strength and love and mental soundness.
Ocntlng from his superior, his old precep
tor and dearest friend, th-eie words must
havo awakened Timothy to a higher ap
preciation of his duty as a minister of
ChrUt.' Many men need only to bo re
Social
and
. PERSONAL
Rev. Dr. and Mrs. N. O. Parke, of
Plttston, on Tuesday celebrated their
fiftieth or golden wedding anniversary.
Between two and three hundred of
their friends from Plttston 'iind vlcln
'ly offered their congratulation!! at a
reception In tho afternoon. Mr. and
Mrs. Parko were married on June 8,
1S17, nt the resldenco of her father,
W. C. Glldersleeve, In v Ilkes-Barre,
by Rev. Samuel Parko. At Thuisdny's
reception there were preient three per
sons, who attended the weddlnj; fifty
years ngo. They were: Mr3. Theodore
Strong, of Plttston; Mrs. B. C. Say re,
of Jacksonville, Fla., and Miss Laura
Brown, of WIlkes-Barre. IV. and Mrs.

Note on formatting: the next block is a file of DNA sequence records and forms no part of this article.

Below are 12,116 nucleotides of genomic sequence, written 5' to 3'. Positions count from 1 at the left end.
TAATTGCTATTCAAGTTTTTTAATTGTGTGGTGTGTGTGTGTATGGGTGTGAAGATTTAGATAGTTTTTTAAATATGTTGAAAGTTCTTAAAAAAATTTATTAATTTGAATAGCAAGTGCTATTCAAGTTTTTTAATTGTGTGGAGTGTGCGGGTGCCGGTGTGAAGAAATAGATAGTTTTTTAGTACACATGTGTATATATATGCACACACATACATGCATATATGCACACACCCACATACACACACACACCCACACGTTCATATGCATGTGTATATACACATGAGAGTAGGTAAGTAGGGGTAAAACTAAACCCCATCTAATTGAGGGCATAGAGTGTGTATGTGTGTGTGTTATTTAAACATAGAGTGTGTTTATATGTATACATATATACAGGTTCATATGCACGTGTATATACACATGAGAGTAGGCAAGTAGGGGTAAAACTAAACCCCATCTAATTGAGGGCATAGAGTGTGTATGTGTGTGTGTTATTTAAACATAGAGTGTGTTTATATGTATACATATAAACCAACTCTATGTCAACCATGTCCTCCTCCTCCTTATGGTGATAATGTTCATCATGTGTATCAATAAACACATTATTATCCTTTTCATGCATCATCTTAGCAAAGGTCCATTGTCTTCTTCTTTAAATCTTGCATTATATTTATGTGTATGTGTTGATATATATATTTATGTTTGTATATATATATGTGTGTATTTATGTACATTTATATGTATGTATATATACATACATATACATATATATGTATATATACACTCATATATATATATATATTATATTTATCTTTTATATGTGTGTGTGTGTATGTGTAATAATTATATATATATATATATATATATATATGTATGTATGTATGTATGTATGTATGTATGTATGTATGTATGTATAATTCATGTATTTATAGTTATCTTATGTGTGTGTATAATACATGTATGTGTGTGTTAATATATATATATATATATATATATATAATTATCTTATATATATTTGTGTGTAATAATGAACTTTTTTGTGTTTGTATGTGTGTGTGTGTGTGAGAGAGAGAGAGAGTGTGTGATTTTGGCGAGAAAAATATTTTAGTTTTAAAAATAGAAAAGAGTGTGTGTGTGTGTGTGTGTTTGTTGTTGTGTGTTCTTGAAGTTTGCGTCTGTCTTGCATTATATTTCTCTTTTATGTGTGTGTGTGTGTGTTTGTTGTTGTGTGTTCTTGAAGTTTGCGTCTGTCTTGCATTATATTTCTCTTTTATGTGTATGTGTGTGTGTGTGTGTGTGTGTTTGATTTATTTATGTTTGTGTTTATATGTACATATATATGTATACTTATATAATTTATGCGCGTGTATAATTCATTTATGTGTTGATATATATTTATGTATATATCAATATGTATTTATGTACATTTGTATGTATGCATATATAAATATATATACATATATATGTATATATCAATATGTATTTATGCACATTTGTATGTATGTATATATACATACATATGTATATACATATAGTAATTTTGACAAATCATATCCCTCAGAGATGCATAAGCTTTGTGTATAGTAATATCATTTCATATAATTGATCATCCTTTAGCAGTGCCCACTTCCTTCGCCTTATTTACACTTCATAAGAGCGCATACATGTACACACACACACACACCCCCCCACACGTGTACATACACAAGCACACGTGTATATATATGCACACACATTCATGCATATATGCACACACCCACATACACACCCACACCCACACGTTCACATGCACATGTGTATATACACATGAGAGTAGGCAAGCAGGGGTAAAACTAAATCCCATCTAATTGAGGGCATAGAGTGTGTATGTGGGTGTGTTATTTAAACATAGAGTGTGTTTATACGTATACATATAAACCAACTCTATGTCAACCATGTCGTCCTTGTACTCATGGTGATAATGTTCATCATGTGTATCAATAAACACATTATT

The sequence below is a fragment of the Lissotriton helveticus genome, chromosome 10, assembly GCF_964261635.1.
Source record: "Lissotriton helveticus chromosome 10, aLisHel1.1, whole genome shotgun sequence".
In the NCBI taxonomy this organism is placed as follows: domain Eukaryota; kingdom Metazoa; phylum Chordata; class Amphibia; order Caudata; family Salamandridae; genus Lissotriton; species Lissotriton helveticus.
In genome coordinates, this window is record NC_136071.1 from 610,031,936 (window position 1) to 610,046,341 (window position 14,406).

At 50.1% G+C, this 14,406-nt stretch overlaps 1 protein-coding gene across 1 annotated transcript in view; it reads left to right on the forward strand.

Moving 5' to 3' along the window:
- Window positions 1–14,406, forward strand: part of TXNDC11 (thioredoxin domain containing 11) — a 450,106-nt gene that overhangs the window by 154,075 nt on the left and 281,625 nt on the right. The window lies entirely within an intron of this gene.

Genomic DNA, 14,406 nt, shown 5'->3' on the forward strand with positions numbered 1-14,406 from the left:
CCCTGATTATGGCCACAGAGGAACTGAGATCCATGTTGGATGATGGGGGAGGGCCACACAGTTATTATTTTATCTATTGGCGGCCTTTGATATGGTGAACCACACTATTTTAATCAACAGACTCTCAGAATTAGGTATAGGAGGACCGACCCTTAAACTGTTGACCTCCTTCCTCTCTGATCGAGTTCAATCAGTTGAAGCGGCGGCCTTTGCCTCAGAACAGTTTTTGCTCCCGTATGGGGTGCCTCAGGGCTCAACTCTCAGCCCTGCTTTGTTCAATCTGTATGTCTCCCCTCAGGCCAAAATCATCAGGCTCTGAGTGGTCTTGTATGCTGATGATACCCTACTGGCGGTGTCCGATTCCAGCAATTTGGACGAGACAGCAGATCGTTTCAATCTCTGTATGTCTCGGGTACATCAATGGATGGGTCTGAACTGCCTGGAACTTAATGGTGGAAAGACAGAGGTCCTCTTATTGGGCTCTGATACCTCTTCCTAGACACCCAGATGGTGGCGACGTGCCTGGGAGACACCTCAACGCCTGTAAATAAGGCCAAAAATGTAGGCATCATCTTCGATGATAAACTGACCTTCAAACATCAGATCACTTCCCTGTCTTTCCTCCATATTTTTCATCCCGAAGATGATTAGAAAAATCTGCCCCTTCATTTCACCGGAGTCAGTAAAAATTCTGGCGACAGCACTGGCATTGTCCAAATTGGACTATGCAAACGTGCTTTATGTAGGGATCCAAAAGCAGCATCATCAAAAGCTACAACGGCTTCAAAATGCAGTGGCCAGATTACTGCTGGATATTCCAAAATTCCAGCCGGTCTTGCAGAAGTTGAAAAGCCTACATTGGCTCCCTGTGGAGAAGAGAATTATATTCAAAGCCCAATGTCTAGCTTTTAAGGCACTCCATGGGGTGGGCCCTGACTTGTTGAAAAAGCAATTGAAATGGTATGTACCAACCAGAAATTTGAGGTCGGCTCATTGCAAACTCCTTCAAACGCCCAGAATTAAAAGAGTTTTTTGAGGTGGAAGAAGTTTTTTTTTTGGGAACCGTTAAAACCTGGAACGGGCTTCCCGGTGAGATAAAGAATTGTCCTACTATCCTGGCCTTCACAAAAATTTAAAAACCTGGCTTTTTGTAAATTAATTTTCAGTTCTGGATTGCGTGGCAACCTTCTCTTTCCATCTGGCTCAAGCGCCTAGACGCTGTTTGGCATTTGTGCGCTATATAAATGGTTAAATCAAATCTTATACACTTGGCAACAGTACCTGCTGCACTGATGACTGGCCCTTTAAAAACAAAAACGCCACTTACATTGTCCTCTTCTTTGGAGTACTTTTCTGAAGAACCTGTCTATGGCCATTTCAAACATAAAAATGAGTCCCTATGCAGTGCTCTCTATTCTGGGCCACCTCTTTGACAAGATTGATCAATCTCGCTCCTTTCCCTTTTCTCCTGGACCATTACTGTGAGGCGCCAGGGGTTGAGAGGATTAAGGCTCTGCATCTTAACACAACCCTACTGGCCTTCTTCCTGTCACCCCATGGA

Parke were assisted In receiving by
Mrs. P. H. Atherton, WIlkes-Barre;
Mrs. W. G. Parke, Scranton, and Mrs.
C. R. Parke, Scranton. By request no
presents were made. Tho Scranton
guesta present were: Mr. and Mrs.
W. G. Parke nnd family, Dr. nnd Mrs.
C. R. Parke, Mr. E. B. Sturges, Mr.
and Mrs. J. L. Crawford, Mr. and Mrs.
F. E. Piatt, Mr. and Miss Mattes, Mrs.
C. D. Simpson, Mra and Miss Boles,
Mr. A. W. Dickson, Miss Piatt, Mrs.
Gaston, Mrs. J. A. Price and Mrs. and
Miss Poore.
Mr. and Mrs. II. P. Simpson, in cele
bration of their fifth wedding anniver
sary, gave a masquerade party Tues
day night at tho Country Club lodge.
Muslo was furnished by Bauer and the
catering was by Huntington. Mr. and
Mrs. C. D. Simpson and Mr. and Mrs.
E. P. Kingsbury, the parents of the
host and hostess, who were en masque,
received tho guests. Those present
were: Major and Mrs, Everett War
ren. Mr. and Mrs. H. W. Kingsbury.
Mr. and Mrs. N. O. Robertson, Mr. and
Mra. A. H. Storrs, Dr. and Mrs. C. R.
Parke, Mr. and Mrs. B. E. Watson,
Mr. and Mrs. F. J. Piatt, Mr. and Mrs.
E. P. Kingsbury, Mr. and Mrs. T. II.
Watklns, Mr. and Mrs. H. B. Reynolds,
Mr. and Mrs. E. L. Fuller, Mr. and
Mrs. W. M. Dickson, Mr. and Mrs.
Franklin HenBhaw, Mrs. James, Miss
Vlnal, New York city; Miss Richard